Is There Any Ideal of 'High Quality Care' Opposing 'Low Quality Care'? A Deconstructionist Reading

Health Care Analysis 14 (2):123-132 (2006)
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Abstract

The expressions ‘high quality care’ and ‘low quality care’ are cognitive and linguistic artefacts that help to structure people’s lives and thinking; for example, moves are now afoot internationally to pay bonuses to health professionals for delivering high quality care. United States programmes, most conspicuously, are assuming that high quality care can be validly distinguished from low quality care, and incentivised through bonuses. This distinction is always at least implicit, for high quality care has no meaning without low quality care. Through a ‘deconstructionist reading,’ this article discusses limitations of categorising the quality of care as either high or low. The limitations of this ‘binary opposition’ can include a lack of defining attributes; vagueness and fuzziness at the ‘boundaries’ between high quality care and low quality care; concealment of quality as a continuum; and use of the binary opposition to effect social order and control. Health policy implications of our analysis are discussed. Drawing upon the general medical services contract in the United Kingdom, we suggest an approach to overcoming the oversimplification and imprecision that categorisation tends to produce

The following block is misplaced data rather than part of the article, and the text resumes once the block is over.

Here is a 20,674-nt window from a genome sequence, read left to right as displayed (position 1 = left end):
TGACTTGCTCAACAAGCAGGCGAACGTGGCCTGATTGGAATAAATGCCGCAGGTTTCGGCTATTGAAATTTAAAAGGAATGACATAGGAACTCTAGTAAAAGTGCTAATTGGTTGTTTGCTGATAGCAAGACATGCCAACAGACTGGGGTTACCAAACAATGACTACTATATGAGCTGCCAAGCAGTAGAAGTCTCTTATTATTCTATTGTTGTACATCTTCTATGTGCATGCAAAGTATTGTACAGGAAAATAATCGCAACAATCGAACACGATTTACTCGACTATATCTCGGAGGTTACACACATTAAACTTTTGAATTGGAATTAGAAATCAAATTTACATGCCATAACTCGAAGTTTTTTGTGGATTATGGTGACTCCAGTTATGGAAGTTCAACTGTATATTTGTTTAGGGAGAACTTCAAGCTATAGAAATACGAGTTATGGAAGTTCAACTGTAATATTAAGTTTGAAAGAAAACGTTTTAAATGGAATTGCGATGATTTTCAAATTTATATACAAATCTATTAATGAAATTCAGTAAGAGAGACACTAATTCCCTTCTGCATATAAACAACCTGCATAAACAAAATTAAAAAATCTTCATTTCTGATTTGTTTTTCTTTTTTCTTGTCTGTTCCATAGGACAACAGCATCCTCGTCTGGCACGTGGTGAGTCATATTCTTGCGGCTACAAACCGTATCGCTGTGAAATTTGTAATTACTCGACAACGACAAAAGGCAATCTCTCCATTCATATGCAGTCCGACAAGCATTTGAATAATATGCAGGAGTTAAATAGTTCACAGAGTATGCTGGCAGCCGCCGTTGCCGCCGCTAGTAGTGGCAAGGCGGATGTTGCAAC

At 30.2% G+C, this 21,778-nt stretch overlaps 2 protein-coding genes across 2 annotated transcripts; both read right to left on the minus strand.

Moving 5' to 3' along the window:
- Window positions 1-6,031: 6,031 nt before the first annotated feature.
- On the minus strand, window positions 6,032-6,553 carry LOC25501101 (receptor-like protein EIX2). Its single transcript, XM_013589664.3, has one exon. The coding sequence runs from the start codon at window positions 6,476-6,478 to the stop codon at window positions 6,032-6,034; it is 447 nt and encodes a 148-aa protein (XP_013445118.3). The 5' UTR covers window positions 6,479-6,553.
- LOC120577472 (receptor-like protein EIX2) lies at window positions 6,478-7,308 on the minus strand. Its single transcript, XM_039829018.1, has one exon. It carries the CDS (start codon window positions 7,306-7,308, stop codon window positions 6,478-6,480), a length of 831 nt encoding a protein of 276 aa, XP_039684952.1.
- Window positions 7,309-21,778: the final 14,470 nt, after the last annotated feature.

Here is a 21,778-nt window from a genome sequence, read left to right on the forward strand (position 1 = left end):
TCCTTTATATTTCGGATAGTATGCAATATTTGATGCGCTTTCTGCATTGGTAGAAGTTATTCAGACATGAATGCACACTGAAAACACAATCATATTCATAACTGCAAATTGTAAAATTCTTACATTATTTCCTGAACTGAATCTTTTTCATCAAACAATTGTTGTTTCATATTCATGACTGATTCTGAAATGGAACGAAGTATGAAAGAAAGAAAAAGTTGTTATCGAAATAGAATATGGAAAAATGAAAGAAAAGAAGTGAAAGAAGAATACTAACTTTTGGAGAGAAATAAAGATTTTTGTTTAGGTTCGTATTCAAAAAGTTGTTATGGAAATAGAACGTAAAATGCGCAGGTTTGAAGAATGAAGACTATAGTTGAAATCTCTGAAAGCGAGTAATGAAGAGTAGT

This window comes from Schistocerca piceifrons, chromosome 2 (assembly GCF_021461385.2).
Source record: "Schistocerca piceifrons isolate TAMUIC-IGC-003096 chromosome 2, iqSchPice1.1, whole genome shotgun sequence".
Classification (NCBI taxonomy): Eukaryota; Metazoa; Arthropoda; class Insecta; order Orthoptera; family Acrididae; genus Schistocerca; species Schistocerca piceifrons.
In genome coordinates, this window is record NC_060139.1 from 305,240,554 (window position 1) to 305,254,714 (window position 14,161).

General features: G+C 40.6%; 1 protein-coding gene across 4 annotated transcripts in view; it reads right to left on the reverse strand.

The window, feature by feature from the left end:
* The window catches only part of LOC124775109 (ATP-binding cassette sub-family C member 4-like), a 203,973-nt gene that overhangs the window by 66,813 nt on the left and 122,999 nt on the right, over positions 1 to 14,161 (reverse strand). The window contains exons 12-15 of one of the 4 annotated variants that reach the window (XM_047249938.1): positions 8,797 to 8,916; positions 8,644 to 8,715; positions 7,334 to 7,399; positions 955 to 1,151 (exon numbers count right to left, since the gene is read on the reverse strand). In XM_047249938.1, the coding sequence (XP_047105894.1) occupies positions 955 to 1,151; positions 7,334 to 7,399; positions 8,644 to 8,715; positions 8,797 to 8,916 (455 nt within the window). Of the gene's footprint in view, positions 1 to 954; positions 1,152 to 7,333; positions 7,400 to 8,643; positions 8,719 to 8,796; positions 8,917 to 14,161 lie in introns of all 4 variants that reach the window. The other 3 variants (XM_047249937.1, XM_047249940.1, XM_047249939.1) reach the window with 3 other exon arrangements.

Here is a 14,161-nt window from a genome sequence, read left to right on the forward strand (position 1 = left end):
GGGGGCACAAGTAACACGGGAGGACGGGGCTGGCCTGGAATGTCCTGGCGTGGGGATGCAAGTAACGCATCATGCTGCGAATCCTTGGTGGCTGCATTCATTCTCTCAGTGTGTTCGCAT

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References found in this work

Philosophical Investigations.Ludwig Josef Johann Wittgenstein - 1953 - New York, NY, USA: Wiley-Blackwell.
Principles of categorization.Eleanor Rosch - 1988 - In Allan Collins & Edward E. Smith (eds.), Readings in Cognitive Science, a Perspective From Psychology and Artificial Intelligence. Morgan Kaufmann Publishers. pp. 312-22.
Seven characteristics of medical evidence.Ross E. G. Upshur - 2000 - Journal of Evaluation in Clinical Practice 6 (2):93-97.
Why the need to reduce medical errors is not obvious.Stephen Buetow - 2005 - Journal of Evaluation in Clinical Practice 11 (1):53-57.

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